Few places in Central Europe offer such a harmonious landscape as the Šumava National Park. The deep forests on the Czech-Bavarian border are so vast as to form the largest forested area on the continent. A combination of centuries-old primaeval forests, crystal-clear glacial lakes, and mysterious peat bogs creates a uniquely poetic place for active holidays at all times of year.
The national park was for many years a strictly patrolled area where people were not allowed, thus the local landscape was able to retain its rare beauty and purity. Because of its uniqueness on a European scale, the Šumava National Park was declared a UNESCO Biosphere Reserve.
Just look around
The rounded hills of the Šumava National Park offer an ideal vantage point for distant views of the surrounding countryside. One of the most beautiful vistas of the Šumava landscape awaits you from the look-out tower atop mountain Poledník (Meridian), from which the entire mountain ranges opens up before you. In good visibility you can even see as far as the distant Alps from the look-out towers on the Boubín and Javorník mountains.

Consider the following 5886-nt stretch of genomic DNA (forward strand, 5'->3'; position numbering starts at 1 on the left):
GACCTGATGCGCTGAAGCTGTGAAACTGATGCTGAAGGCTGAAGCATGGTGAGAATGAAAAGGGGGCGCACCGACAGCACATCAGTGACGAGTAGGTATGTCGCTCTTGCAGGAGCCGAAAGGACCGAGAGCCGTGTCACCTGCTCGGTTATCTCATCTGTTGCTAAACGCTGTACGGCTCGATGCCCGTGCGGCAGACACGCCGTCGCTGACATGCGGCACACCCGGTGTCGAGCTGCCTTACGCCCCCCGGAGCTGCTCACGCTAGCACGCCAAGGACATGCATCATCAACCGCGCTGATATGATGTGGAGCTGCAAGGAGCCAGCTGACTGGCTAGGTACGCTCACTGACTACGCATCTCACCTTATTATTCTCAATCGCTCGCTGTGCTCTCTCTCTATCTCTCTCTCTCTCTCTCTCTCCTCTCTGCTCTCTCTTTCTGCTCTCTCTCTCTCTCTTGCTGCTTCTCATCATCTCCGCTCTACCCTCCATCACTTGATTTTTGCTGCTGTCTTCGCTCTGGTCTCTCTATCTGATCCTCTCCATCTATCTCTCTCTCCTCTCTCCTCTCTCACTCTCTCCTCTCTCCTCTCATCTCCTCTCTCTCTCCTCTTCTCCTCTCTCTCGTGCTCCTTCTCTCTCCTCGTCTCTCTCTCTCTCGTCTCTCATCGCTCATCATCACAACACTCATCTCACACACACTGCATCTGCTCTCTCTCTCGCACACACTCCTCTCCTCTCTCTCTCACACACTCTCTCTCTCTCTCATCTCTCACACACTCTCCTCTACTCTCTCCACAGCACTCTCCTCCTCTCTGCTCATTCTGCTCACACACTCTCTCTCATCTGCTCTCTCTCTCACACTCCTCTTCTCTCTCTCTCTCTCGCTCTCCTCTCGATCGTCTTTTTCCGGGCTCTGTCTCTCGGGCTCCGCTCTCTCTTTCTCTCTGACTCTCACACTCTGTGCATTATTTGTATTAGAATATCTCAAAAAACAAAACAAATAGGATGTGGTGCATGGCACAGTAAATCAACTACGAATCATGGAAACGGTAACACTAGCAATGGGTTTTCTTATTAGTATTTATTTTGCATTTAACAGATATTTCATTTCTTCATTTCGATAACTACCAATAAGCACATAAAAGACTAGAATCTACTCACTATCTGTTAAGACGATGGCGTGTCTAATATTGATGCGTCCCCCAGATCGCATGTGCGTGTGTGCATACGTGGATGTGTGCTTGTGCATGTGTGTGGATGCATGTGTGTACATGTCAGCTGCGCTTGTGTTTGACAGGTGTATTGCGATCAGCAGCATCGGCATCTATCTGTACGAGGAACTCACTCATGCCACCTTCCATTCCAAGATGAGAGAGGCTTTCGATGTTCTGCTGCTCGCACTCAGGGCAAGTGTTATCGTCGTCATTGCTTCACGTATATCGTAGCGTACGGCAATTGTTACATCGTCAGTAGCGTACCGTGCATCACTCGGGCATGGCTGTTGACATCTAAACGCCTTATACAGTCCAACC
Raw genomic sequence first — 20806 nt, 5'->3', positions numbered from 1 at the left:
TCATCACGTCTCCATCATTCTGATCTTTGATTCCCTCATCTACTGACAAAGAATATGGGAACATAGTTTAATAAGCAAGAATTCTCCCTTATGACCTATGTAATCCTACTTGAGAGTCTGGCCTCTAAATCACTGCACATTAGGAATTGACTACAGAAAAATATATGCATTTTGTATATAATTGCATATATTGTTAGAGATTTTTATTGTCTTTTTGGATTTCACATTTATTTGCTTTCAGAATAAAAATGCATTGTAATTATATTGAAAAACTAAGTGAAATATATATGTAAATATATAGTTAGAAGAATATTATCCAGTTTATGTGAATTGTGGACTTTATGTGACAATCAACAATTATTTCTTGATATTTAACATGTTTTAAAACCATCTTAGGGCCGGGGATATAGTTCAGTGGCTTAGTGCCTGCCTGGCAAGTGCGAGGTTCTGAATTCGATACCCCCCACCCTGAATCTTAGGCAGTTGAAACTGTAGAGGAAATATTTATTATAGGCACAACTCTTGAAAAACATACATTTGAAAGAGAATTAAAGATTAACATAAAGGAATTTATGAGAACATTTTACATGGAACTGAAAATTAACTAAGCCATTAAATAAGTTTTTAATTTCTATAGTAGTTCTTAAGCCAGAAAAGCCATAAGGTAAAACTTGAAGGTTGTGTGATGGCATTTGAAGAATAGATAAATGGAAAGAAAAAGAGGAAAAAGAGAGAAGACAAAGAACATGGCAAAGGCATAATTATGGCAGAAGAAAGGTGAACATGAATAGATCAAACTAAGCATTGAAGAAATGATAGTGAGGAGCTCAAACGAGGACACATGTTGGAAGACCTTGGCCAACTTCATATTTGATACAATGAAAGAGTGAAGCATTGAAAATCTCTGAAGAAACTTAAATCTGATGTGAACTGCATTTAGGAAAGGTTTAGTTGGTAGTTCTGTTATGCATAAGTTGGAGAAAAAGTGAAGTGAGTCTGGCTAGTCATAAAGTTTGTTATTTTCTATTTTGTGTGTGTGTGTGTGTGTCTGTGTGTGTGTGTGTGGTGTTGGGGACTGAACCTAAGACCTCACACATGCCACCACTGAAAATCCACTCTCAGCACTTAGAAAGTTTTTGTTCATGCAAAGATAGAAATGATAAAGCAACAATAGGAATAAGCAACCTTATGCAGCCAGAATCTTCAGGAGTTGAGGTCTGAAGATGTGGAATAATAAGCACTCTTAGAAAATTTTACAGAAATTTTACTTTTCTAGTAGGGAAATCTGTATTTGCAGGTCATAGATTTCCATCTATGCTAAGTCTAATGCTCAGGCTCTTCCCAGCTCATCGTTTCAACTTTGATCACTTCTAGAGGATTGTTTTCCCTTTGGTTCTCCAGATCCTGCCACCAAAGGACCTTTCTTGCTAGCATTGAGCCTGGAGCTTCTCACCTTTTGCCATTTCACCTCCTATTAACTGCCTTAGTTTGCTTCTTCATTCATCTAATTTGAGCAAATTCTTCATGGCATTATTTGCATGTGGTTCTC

Lakes that contain remnants of the glacial past
Among the most beautiful areas of the national park are its glacial lakes. Anyone who sets off on the marked trail leading to the top of Plechý Hill will be rewarded with a wonderful view of the lake below. Among the most popular destinations are the biggest and deepest bodies of water in Šumava – Čertovo (Devil’s) and Černé (Black) lakes, which are less accessible but all the more beautiful.
Wild and unbridled nature
The national park is home to many endangered animals and plants. Some of them are true rarities in the Czech Republic which you can see only here. The most valuable sites in the national park include the Boubínský primaeval forest, where nature has evolved undisturbed for hundreds of years. The result is a wild and unbridled forest area with tangled roots, twisted branches and wrinkled bark that perfectly evokes the fairytale forests of the Brothers Grimm.